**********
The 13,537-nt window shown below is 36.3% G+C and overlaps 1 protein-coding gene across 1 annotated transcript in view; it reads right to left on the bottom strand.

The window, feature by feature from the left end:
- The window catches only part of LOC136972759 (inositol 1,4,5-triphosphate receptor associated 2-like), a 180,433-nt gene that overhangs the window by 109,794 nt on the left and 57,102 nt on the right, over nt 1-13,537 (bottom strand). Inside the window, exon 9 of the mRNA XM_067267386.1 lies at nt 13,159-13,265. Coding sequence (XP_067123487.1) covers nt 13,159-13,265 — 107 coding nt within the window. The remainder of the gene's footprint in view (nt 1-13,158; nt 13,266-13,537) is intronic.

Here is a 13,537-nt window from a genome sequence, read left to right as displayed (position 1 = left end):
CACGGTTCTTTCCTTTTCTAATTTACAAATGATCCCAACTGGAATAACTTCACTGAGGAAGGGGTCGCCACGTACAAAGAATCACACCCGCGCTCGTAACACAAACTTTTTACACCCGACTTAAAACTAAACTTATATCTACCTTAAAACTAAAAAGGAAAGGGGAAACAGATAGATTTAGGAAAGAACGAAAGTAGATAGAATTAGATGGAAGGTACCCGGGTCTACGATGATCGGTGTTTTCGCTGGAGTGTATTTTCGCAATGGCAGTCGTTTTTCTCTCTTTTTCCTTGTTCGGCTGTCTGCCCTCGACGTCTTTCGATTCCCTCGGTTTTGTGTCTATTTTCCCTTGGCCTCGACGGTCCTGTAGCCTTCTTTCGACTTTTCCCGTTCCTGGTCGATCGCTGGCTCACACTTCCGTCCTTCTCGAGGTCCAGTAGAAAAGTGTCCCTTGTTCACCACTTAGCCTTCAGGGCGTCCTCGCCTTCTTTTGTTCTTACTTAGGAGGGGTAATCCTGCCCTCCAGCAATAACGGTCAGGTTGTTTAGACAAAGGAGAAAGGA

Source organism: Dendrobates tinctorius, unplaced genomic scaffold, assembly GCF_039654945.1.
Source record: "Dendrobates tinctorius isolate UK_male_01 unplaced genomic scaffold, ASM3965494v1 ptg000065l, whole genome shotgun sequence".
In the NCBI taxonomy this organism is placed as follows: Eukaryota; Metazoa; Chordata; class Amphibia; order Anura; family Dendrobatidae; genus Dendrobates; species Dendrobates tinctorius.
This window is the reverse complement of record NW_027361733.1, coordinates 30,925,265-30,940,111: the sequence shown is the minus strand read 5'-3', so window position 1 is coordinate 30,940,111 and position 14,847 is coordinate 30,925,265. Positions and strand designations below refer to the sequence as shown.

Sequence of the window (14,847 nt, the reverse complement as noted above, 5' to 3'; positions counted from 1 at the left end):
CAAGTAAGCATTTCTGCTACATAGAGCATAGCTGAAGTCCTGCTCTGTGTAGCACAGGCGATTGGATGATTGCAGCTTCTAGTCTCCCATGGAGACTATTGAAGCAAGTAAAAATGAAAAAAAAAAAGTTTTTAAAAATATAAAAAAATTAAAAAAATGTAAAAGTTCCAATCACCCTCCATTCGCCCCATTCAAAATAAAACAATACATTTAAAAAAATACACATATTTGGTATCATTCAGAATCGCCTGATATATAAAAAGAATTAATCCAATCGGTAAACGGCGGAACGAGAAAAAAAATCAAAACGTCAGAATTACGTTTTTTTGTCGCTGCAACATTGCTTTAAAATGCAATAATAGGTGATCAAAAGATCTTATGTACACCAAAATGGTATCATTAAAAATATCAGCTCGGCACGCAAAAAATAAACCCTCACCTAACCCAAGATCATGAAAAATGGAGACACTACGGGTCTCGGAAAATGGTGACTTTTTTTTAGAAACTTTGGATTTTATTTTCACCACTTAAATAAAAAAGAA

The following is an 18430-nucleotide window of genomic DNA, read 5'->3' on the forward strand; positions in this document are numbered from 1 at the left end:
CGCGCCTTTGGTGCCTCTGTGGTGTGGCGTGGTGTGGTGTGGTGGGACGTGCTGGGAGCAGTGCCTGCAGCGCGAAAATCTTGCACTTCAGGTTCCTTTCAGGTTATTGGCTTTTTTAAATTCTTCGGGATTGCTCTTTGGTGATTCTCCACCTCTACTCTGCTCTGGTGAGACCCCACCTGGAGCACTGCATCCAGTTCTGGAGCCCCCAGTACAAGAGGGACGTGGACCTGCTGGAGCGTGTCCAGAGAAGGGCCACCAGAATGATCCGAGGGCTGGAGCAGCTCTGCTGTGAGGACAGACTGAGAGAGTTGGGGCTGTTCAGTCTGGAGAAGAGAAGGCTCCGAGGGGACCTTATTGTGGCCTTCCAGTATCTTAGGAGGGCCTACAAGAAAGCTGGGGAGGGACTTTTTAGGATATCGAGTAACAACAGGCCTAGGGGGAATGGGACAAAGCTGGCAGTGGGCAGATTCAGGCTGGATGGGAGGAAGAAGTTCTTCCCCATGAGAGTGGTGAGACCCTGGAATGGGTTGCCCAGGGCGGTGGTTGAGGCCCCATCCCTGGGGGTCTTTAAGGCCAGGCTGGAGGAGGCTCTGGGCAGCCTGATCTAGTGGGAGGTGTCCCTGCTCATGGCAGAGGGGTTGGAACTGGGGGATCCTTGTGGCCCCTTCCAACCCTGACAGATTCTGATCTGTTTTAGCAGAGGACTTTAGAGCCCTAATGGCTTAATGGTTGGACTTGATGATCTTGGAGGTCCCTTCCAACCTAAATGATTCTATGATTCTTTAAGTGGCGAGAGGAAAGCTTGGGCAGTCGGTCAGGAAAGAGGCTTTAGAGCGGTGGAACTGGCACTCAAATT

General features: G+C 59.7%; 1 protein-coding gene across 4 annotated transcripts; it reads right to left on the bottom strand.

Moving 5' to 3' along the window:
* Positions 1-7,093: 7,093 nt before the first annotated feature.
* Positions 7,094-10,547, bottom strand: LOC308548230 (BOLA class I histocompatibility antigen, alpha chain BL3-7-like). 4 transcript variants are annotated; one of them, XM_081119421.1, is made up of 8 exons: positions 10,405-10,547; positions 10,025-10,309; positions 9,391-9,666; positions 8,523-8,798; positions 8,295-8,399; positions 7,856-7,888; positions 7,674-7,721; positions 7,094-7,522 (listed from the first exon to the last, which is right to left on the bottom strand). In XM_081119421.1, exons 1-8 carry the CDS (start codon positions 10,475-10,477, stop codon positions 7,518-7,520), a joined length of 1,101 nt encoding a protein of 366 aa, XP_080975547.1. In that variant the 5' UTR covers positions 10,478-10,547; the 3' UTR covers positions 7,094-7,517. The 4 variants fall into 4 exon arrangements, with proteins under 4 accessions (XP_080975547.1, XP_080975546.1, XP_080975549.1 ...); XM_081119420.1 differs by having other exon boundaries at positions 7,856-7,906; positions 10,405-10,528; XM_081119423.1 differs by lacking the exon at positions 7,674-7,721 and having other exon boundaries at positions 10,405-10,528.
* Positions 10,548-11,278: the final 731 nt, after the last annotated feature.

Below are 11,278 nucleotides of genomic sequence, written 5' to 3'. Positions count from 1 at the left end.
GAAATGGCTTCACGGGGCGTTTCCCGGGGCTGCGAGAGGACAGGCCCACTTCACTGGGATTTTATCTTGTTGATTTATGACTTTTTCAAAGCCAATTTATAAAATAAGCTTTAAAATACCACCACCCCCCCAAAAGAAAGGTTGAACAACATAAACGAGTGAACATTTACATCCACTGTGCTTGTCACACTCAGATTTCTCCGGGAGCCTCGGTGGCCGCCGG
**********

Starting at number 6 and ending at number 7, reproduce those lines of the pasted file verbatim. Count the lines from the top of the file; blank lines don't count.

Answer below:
Source organism: Dendrobates tinctorius, unplaced genomic scaffold, assembly GCF_039654945.1.
Source record: "Dendrobates tinctorius isolate UK_male_01 unplaced genomic scaffold, ASM3965494v1 ptg000065l, whole genome shotgun sequence".